Three-years of waiting is now over, Rolls-Royce known for its opulent luxury vehicles have officially entered the SUV market with The Cullinan, the first sport-utility vehicle in the company’s 114-year history.
The new Rolls-Royce illustrates the broader trend and demand for SUVs and crossovers. Even ultra luxury automakers such as Rolls Royce have been swept up in the SUV wave.
Named after the largest diamond discovered to date, the vehicle is the latest in a long line of six-figure big rigs from the world’s most prestigious automakers. It is also one of the last major luxury automakers to add one: In April, Lamborghini unveiled its $200,000 Urus; Bentley showed its $200,000 Bentayga V8 late in 2017.
The Cullinan stretches 210 inches long on a 130-inch wheelbase, 17.2 inches shorter overall than a Phantom on a wheelbase 9.8 inches shorter. However, the SUV is 5.6 inches wider than the sedan and its roof stands 7.2 inches higher. Built around the same all-aluminum Architecture of Luxury as the Phantom, the extra bits that make the Cullinan ready for dirty work add just 200 pounds compared to the car, for a curb weight of 5,864 pounds.
The 6.6-liter twin-turbo V12 (Rolls-Royce still refers to it as a 6.75-liter) produces 563 horsepower and 627 pound-feet of torque, matching the Phantom’s horsepower but losing 37 lb-ft of torque. However, the remaining torque comes 100 rpm sooner in the Cullinan than in the Phantom.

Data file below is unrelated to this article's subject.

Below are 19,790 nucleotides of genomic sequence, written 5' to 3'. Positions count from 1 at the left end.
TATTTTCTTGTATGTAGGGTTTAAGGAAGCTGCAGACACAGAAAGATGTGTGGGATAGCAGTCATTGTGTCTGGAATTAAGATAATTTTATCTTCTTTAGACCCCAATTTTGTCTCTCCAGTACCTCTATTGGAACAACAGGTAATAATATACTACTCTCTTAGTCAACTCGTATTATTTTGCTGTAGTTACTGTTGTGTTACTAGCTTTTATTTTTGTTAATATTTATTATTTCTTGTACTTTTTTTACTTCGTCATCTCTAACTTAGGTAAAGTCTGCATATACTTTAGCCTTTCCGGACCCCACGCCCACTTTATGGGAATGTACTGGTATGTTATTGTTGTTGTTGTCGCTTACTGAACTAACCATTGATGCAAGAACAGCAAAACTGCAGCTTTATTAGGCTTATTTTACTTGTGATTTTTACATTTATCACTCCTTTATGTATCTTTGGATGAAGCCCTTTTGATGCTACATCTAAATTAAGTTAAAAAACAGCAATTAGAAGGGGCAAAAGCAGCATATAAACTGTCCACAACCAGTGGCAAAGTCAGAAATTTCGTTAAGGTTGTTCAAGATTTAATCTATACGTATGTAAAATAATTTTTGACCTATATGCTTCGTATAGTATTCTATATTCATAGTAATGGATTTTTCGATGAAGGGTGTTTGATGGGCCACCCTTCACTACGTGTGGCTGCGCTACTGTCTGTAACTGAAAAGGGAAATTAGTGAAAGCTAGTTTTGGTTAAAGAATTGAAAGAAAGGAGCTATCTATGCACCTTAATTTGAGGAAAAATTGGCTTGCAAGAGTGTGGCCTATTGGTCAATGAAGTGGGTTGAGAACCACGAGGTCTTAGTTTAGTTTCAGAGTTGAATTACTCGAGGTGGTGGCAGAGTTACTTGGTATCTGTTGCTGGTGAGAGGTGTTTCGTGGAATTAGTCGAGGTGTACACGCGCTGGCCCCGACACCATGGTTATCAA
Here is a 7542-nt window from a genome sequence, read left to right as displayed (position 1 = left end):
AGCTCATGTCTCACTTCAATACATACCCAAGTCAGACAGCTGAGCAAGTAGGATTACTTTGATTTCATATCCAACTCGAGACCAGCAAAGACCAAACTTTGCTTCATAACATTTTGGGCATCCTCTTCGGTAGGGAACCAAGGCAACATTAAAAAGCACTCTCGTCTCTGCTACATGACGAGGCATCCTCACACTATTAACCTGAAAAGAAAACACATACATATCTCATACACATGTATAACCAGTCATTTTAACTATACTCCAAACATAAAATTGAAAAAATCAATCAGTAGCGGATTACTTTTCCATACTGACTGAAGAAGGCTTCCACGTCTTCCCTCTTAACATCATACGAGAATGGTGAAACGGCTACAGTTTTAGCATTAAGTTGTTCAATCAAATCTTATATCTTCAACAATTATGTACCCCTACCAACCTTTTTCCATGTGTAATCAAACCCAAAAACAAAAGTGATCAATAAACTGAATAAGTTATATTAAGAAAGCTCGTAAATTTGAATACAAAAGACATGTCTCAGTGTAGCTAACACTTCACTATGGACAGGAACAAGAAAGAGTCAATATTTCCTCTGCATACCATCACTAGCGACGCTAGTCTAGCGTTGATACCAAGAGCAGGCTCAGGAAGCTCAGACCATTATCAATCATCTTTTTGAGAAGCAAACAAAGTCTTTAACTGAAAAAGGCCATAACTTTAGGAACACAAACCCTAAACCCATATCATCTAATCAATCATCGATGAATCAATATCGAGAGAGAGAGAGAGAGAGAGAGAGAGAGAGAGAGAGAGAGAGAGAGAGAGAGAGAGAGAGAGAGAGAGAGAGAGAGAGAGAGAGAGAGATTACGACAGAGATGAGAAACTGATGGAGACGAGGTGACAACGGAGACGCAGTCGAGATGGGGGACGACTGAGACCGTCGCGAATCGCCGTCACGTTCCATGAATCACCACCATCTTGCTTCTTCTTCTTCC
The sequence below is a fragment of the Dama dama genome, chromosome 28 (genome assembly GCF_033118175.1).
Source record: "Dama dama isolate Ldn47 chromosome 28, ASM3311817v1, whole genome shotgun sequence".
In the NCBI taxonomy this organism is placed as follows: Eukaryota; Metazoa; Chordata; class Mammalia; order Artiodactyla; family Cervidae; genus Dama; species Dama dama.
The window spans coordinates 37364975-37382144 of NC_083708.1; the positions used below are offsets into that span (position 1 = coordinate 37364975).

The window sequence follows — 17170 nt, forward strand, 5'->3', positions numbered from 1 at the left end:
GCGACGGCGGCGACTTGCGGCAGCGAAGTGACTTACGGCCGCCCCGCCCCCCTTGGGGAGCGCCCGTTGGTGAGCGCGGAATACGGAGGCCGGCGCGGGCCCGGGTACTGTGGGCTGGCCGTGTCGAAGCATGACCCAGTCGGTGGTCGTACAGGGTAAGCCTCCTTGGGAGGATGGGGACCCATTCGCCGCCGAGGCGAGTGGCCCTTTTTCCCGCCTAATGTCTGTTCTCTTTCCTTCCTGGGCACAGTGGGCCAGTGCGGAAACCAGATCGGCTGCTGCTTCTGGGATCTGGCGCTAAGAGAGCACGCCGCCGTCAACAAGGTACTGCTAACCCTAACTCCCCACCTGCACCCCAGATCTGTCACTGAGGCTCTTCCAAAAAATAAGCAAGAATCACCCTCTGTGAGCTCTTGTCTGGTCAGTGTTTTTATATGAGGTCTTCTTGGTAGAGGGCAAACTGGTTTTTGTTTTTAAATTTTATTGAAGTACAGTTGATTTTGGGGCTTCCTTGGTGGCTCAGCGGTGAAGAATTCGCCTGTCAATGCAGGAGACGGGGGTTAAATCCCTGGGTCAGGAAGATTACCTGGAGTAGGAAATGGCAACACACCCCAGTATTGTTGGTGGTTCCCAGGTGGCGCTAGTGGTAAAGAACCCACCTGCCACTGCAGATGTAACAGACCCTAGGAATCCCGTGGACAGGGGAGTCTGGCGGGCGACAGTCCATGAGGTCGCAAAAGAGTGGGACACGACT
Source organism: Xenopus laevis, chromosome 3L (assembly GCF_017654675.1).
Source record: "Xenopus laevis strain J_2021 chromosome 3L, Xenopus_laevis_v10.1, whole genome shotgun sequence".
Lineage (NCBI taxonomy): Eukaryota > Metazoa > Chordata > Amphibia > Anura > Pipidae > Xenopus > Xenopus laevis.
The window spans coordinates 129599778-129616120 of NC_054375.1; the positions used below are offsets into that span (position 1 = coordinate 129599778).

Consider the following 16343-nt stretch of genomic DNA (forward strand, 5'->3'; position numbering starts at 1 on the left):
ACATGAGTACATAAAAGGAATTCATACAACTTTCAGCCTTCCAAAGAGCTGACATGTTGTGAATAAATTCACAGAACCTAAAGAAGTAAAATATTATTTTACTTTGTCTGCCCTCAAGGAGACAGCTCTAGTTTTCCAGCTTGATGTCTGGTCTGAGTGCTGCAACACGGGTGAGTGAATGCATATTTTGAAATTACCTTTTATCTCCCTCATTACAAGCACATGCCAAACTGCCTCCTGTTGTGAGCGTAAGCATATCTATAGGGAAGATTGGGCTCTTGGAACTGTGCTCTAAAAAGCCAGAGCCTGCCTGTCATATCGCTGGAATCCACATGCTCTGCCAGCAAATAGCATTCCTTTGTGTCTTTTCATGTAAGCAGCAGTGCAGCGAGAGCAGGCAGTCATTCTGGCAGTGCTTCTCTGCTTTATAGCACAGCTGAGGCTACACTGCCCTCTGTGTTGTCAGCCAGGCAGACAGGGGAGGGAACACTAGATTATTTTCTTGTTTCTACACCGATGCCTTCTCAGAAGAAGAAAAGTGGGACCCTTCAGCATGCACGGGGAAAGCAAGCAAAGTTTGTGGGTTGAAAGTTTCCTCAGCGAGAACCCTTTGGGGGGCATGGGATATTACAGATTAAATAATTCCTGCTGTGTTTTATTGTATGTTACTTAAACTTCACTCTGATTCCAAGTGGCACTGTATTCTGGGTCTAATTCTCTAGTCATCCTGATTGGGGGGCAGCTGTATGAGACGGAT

Rolls-Royce didn’t specify a standard ride height on the 22-inch wheels, but the SUV lowers itself 1.6 inches when the doors are unlocked, then rises 1.6 inches upon pressing the start button. Inside, passengers encounter a wing-like cowl atop the padded instrument panel, and a slightly rearranged interior compared to the Phantom.
Digital instruments and a smaller, thicker steering wheel face the driver, but gone is the glass-fronted “Gallery” available in the Phantom, replaced by “Box Grain” black leather facing. The center screen now responds to touch, but can also be controlled by the Spirit of Ecstasy controller that’s been moved from the armrest pull-out to the center tunnel.
The passengers in the rear Pavilion Seating sit higher than those in front so they don’t miss out on the views ahead. Lounge rear seating provides a fold-down bench that can fit three, with a 60/40 split. Another telltale Rolls-Royce detail comes in knowing the rear headrests move up when folding the seatback so that the headrests don’t leave unsightly imprints in the cushions.
Individual rear seating means two plush, powered seats, separated by a console that contains a refrigerator, drinks cabinet, whiskey glasses, champagne flutes, and decanter.
The Rolls-Royce Cullinan SUV starts at $325000.
Source: Rolls-Royce Motor Cars